Book Review: Where All Is Night, and Starless by John Linwood Grant

Where All Is Night, and Starless

John Linwood Grant

Trepidatio (July 9, 2021)

Reviewed by Andrew Byers

While John Linwood Grant was well known to me as the esteemed editor of Occult Detective magazine and many other fine collections, I wasn’t familiar with his writing. I’m happy to say that, if anything, he’s an even better writer than he is as an editor, and that’s saying quite a lot. Where All Is Night, and Starless is a collection of seventeen of Linwood Grant’s stories grouped into three broad categories: On Mythos, which, unsurprisingly, is comprised of his stories that touch on the Cthulhu Mythos; On Mysteries, a broad category of weird fiction often involving transformations, physical, mental, or otherwise; and On Myth, which brings together a set of stories that revolve around classic folkloric elements, which are at their hearts folk horror as much as anything else.

It’s hard to do justice to a collection as substantive as this one, so let me highlight a selection of my favorites.

I very much love well-crafted tales of the Cthulhu Mythos, and found Linwood Grant’s first selection of such tales a real treat. Two of the best were “Messages,” which takes the perspective of a single mother who just so happens to serve our favorite messenger of the Great Old Ones, and the eponymous “Where All Is Night, and Starless,” set in the aftermath of a WWI soldier’s life-changing encounter with the Mythos during a tunnel collapse under enemy lines in Belgium.

Linwood Grant clearly demonstrates his mastery of the weird in a breathtaking array of stories that can’t be neatly categorized but are nevertheless wonderful. For example, in “Wires,” we visit a traveling circus that is far more than it seems—this conglomeration of feral clowns, freaks, and other performers could serve as backdrop for any number of tales—but here we have an encounter between the young wirewalker Rudi and a man (?) called Lemuel who is desperate for Rudi’s aerial gifts. In “Marjorie Learns to Fly,” a woman who begins acting strangely and taking on new likes and dislikes manages to turn the tables on those behind her recent changes. And “Records of the Dead” follows the obsessive search for the lost reels of film of an obscure French director and what was contained in the director’s last film. (I will always read any story involving a search for a mysterious film with an ominous reputation.)

Some of my favorite tales in the collection are some of the smallest, in the sense of being stories about transformative experiences on otherwise perfectly ordinary people experiencing extraordinary situations or brushes with the weird. For example, in “A Slow, Remembered Tide,” a man returns to his hometown on the coast and participates in their annual ritual celebrating (or otherwise reckoning with) the dead who have been lost at sea. You can never go home again. In “Sanctuary,” a mermaid (of sorts) comes to another coastal village apparently seeking refuge from others of her kind, who find out that the villagers have not forgotten their folk magic. And in “Hungery” [sic], a bullied little boy encounters a real-life ogre.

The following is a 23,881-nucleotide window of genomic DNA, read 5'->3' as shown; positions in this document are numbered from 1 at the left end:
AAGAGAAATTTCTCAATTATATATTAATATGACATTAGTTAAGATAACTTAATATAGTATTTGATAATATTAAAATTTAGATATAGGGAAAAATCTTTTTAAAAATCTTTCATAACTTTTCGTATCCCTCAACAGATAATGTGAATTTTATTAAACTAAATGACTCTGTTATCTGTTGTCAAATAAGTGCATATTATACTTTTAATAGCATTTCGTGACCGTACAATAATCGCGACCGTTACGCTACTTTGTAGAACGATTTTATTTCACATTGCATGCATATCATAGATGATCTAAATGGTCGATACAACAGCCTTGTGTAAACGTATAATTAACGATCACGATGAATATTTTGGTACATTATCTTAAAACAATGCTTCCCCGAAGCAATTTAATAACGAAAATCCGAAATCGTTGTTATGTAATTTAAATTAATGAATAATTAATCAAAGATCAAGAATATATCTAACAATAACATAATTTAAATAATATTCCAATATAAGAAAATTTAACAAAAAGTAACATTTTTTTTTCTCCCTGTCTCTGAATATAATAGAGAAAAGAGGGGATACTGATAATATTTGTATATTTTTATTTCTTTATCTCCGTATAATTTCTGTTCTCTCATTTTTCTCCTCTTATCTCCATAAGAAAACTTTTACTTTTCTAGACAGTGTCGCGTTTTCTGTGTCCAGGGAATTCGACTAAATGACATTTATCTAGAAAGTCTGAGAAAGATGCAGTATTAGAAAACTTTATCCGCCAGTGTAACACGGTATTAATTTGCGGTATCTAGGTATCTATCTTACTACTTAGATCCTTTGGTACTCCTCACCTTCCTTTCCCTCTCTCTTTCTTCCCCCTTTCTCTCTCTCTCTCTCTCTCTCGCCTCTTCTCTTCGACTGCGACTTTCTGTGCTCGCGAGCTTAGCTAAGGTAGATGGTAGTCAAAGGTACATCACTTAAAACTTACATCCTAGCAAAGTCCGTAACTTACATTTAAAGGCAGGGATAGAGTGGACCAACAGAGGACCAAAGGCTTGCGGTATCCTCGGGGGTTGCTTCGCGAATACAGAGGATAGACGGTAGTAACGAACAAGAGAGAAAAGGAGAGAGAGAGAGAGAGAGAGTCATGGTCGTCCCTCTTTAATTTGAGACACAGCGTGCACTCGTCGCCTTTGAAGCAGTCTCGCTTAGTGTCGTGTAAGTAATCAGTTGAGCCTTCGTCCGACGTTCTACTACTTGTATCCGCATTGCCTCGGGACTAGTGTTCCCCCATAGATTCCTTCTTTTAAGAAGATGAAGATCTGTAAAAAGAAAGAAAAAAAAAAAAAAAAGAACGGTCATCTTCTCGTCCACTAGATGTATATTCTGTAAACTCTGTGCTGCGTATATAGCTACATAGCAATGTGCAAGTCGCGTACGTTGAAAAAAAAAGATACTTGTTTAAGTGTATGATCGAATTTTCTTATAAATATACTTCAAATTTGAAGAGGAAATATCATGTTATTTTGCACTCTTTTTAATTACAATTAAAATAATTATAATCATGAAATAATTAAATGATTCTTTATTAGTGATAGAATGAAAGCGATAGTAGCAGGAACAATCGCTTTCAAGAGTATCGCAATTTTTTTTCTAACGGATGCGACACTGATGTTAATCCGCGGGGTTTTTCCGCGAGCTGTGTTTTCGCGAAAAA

I should also note a couple stories that have protagonists that, I gather, Linwood Grant has written other stories about. That’s wonderful news because I very much want to read those. The first is “The Horse Road,” a story so good it hurts. This is the epic tale of a fierce pony named Mr. Bubbles (and the girl who loves him), who fends off the evocatively named Children of Angles and Corners who would invade his home. The second is “At Vrysfontein, Where the Earthwolf Prowls,” which concerns Lt. Redvers Blake, a British officer in the Second Boer War, who learns that the world is a darker place than he had imagined.

Each story is accompanied by a brief note from the author. Linwood Grant’s range—across space, time, and theme—is in breathtaking evidence here. These are dense stories: not in the sense that they are impenetrable or unfathomable, but in the sense that they very much require (and reward) the reader’s careful attention. What a great collection. I can’t wait for a follow up. Highly recommended.

This review originally appeared in Hellnotes.

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